Bush plans to meet at his oceanfront home here Wednesday with Defense Secretary Richard B. Cheney and Gen. Colin L. Powell, chairman of the Joint Chiefs of Staff, and administration officials said he will announce then the call-up of reserve forces to supplement U.S. troops already deployed in Saudi Arabia and the gulf region.

Cheney also will report to Bush on his just-completed trip to the Middle East, where he has negotiated new access for U.S. forces to bases there and discussed the sale of additional military equipment to Saudi Arabia and others.

Administration officials said the Pentagon continued today to work out the final details of the order calling up the reservists. White House Chief of Staff John H. Sununu described it as a "very surgical, specialized call-up, rather than a broad call-up" of the reserves.

Sununu also defended the president against criticism that he should not be vacationing during the crisis.

"Everybody knows he keeps in touch with what's happening," Sununu said. "I'd rather have a president who kept the whole thing in perspective than one who locked himself behind closed doors and brooded about the problem."

Asked whether the president's recreational activities created a public relations problem, he replied tartly, "This is not a public relations administration. This is a do administration, and the president does it well."

Although some officials say a diplomatic solution under U.N. auspices remains possible, the president's escalating personal attacks on Saddam as the personification of "fundamental evil" appear to make it increasingly difficult for the administration to seek or accept any resolution that does not meet its terms, beginning with an Iraqi withdrawal from Kuwait.

"That is the position of the United Nations. That is the position of all nations," Fitzwater said.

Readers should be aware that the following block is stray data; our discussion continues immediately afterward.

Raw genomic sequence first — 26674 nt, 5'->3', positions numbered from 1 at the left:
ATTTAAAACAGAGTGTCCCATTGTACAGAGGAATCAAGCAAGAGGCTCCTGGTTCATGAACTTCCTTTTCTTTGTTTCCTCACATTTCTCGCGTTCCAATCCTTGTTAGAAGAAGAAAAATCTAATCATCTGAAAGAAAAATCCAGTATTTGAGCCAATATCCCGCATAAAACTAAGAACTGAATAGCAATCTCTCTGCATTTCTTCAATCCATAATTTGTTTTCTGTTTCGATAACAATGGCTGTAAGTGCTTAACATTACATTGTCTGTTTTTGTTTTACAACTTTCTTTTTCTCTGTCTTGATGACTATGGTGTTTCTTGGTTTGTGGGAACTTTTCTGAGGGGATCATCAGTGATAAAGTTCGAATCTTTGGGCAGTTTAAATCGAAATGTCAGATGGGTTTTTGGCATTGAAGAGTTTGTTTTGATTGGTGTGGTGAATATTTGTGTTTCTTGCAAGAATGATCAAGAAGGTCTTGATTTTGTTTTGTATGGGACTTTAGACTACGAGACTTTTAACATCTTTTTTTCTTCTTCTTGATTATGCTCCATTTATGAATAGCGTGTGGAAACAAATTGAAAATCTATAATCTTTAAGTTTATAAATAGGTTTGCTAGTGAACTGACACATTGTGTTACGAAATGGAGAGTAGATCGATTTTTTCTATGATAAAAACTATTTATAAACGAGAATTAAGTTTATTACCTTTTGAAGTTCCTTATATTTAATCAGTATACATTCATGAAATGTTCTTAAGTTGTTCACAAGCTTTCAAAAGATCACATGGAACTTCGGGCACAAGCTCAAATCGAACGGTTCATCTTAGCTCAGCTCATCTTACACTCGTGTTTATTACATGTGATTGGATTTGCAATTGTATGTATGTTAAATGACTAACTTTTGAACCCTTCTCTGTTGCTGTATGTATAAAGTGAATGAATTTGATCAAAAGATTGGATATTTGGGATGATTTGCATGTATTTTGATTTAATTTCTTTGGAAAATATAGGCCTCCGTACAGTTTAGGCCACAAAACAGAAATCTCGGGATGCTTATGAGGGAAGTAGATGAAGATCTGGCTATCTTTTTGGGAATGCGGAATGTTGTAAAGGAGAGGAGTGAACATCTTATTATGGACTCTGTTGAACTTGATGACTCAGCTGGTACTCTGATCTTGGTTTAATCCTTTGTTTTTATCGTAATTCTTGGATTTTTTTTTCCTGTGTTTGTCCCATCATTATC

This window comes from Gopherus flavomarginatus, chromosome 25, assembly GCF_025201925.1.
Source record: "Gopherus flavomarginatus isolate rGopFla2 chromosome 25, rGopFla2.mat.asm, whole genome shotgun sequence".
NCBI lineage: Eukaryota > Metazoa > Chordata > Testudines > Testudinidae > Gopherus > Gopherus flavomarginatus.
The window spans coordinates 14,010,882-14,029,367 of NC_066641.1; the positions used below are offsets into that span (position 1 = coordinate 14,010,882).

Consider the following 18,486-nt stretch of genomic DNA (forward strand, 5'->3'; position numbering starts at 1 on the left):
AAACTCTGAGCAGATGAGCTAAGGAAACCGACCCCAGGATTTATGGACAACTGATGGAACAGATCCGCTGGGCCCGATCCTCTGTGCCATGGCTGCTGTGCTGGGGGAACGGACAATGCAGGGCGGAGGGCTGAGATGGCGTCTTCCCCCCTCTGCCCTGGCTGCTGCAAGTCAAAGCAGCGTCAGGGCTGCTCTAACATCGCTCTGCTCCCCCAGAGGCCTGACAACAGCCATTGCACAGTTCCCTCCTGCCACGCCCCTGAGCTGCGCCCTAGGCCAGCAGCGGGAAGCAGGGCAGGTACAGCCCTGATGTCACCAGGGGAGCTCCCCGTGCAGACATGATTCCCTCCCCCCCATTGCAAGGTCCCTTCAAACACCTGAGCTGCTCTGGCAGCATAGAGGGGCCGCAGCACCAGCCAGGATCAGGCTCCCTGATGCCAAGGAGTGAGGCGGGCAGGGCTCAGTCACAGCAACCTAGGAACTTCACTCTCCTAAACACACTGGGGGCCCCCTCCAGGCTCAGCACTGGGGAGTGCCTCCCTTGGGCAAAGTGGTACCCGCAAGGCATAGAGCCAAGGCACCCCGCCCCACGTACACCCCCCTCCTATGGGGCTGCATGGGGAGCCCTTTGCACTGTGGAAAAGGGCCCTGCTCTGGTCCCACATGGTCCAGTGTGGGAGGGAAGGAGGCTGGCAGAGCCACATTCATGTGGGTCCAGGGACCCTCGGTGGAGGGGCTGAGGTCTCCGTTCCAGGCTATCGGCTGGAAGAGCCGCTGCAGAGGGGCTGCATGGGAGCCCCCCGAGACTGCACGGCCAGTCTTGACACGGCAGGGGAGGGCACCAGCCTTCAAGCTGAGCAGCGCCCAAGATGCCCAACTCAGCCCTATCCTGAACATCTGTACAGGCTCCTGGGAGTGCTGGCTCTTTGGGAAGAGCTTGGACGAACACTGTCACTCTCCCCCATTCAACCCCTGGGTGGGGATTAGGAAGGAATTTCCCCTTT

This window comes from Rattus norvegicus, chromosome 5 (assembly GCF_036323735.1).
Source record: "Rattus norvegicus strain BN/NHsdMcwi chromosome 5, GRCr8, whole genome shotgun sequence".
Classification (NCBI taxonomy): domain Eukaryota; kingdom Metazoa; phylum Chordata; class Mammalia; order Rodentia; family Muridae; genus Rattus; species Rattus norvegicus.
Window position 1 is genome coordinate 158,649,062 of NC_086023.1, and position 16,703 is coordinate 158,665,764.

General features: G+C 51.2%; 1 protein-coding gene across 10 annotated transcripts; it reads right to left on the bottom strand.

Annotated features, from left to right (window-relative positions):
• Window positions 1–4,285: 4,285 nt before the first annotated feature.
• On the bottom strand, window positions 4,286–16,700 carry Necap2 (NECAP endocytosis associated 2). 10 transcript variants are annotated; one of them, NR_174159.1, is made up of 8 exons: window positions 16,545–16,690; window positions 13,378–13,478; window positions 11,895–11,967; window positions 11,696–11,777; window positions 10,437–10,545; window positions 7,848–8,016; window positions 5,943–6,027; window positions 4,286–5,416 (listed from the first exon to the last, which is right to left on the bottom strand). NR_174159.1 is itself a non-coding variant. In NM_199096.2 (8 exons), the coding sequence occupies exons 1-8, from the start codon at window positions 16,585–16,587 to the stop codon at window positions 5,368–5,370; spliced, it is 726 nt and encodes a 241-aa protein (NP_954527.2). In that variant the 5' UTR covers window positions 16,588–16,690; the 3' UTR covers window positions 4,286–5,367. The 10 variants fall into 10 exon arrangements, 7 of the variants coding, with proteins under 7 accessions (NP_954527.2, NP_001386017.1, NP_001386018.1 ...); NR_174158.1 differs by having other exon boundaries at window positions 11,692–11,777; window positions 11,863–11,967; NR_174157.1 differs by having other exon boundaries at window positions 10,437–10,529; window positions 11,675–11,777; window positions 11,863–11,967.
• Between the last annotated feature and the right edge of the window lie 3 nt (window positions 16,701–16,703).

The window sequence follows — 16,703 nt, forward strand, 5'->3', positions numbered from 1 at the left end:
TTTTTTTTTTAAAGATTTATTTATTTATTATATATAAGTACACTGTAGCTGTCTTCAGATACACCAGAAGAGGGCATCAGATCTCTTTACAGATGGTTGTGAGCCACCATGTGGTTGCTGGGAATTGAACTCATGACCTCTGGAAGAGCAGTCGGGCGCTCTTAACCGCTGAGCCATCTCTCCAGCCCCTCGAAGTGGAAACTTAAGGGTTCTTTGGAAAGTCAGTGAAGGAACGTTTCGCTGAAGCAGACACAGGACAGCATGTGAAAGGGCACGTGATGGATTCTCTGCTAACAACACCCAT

Even if the Iraqis did withdraw, administration officials doubt that Saddam could ever be trusted in negotiations. Rather than negotiate, U.S. officials have said that American policy is to contain Saddam and block his drive to become a regional superpower, eventually hoping to remove him from power.

Meanwhile today, U.S. officials continued intensive consultations with allied countries in an effort to secure support for a U.N. resolution backing military action to enforce the economic sanctions voted two weeks ago. Administration officials continue to express confidence that they have the authority to use military force to enforce the sanctions, but they prefer to have some kind of U.N. stamp of approval on their actions.

Fitzwater said the United States wants to give the United Nations ample opportunity to act on a new resolution, but added "not so much time that allows any gaps to appear in the enforcement of those sanctions."

Fitzwater said U.S. ships continue to shadow a number of tankers in the gulf region, but that one of the ships fired on by the U.S. Navy over the weekend was allowed to reach port in Yemen. Fitzwater said the United States had decided not to halt the ship because Yemen said late Monday that it would not allow the tanker to offload its cargo of oil.

But he added that U.S. forces in the gulf would monitor the tanker while in port to make certain that Yemeni officials comply with the sanctions and added that U.S. and other naval forces would continue to pursue other ships in the gulf. An official in Washington said that Yemen's position made it less likely that the United States would have to use force to preserve the trade embargo.

After participating in the golf tournament today, Bush attended the funeral of his uncle, Dr. John Walker, who died here last week at the age of 81.

Balz reported from Kennebunkport and Hoffman from Washington.